Annual Plants (usually have this designation (A) in the catalogue) are plants that live for only one season.  Most of the stuff we have in our summer gardens is considered an annual.  Familiar annuals are plants such as: tomatoes, peppers, onions, basil, squashes, cucumbers, kale and lettuces.  Some plants could live longer than one year but our climate kills them off with the cold weather.  Here tomatoes are a one season crop, but in some tropical places they can live for years (aka be perennial).

Perennial Plants (usually have the designation (P) in the catalogue) are plants that can live forever.  Ok- maybe not forever, but for many years!  Examples of common perennials are: most landscape plants, fruit trees, berries, asparagus, artichokes, roses etc.  Many popular herbs are perennial such as rosemary, thyme, sage, and chives.  Because perennials take a little while to get established, you usually don’t get a great crop until a few years in.  *But, once they are established perennial plants often are some of the earliest food in the garden and certainly some of the most reliable.

Biennial Plants are worth a quick mention.  These guys have a 2 year life cycle- Plants such as root veggies like carrots and beets spend the first year putting energy into the roots, and then the second season they use that energy stored in the root to make seeds.  Usually we treat this type of crop as an annual and eat it before it decides to make seeds!  Brassicas (kale family) are also biennials.  This is’t super important for your garden but it’s interesting to know- especially if you are interested in seed saving.

Other important things to know when looking for seeds:

OP stands for “Open Pollinated” – these are the seeds that you can easily save from your garden.  They are the result of natural processes using the help of insects, wind or birds to achieve pollination.

Heirloom seeds are varieties that have been kept the same over time over generations and has been passed down in a community or family with little change.  To be classified as an heirloom, the variety must be passed down for at least 50 years.  Many heirlooms have really neat stories associated with them.  An heirloom is always open pollinated, but an open pollinated seed is not always an heirloom.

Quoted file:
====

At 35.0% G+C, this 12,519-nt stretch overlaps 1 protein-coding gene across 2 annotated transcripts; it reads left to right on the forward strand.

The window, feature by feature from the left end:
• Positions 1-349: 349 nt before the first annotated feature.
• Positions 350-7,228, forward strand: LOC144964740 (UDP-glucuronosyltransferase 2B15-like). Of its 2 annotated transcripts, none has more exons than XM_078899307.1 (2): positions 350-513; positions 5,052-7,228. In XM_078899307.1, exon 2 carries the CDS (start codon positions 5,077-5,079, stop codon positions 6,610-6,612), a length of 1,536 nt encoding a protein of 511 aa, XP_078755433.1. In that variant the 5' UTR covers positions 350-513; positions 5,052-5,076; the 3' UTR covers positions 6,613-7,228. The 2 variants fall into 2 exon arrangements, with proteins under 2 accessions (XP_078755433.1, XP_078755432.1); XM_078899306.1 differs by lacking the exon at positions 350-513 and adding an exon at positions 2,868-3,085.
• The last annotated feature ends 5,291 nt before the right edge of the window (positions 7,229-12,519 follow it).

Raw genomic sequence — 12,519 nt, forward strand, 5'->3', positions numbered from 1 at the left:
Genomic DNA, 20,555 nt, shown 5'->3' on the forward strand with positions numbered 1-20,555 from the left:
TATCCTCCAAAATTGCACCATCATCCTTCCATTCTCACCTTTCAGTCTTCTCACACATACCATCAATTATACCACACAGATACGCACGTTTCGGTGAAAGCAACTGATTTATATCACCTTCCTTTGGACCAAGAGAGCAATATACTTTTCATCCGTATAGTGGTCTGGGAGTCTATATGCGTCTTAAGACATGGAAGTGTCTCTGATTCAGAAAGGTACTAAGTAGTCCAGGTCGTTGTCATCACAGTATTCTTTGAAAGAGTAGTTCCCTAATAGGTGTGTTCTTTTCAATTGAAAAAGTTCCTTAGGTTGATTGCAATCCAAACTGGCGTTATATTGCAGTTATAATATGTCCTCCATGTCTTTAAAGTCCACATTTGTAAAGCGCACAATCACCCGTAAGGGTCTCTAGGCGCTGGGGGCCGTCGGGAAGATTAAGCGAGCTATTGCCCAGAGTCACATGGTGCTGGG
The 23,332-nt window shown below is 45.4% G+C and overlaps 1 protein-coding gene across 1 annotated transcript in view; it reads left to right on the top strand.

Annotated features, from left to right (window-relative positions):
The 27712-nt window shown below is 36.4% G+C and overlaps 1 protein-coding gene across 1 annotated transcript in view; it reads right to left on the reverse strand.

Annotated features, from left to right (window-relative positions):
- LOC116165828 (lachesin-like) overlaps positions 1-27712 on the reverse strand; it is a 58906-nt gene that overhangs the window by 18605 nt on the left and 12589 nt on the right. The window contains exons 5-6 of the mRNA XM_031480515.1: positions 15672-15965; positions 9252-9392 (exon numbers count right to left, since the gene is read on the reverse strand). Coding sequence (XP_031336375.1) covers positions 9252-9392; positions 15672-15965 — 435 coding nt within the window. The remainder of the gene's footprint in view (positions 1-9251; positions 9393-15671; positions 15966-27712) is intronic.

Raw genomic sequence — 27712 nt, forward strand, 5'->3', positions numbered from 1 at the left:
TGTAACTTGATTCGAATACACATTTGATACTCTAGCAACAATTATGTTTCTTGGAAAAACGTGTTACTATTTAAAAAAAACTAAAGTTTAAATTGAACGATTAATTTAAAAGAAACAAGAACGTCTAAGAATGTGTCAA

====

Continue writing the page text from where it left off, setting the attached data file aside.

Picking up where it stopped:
Hybrid or F1 seeds are created through a controlled method of pollination that crosses two different species or types to create offspring that are quite vigorous and strong. A common example of this is the mule-a cross between a horse and a donkey.  Mules are strong and vigorous but sterile.  Many market farmers like hybrid varieties for their consistency and vigor, but you can’t save the seed and have to buy new each year.  (If you plant out the saved seed you get a weird genetic offspring from one of the parent types which usually are not so awesome on their own)

Genetically Modified (GM) or Genetically Engineered (GE) seeds are the product of engineering in a lab- where traits from a different kind of plant or animal can be physically put into another type to create resistance to pests, drought tolerance or added nutrition.  These seeds are patented by large corporations and there’s a lot of controversy over their potential environmental and health risks.  For the home gardener, GMOs aren’t really an issue because the primary market for these seeds is large commodity crops like soy, alfalfa and corn.

If you want to learn more about the story of seeds- there’s a great movie you can stream called Seed The Untold Story.


We are also extremely fortunate to have Rowen White, renowned seed keeper and educator here locally who offers many educational opportunities through the Sierra Seed Cooperative  which you can learn more about here.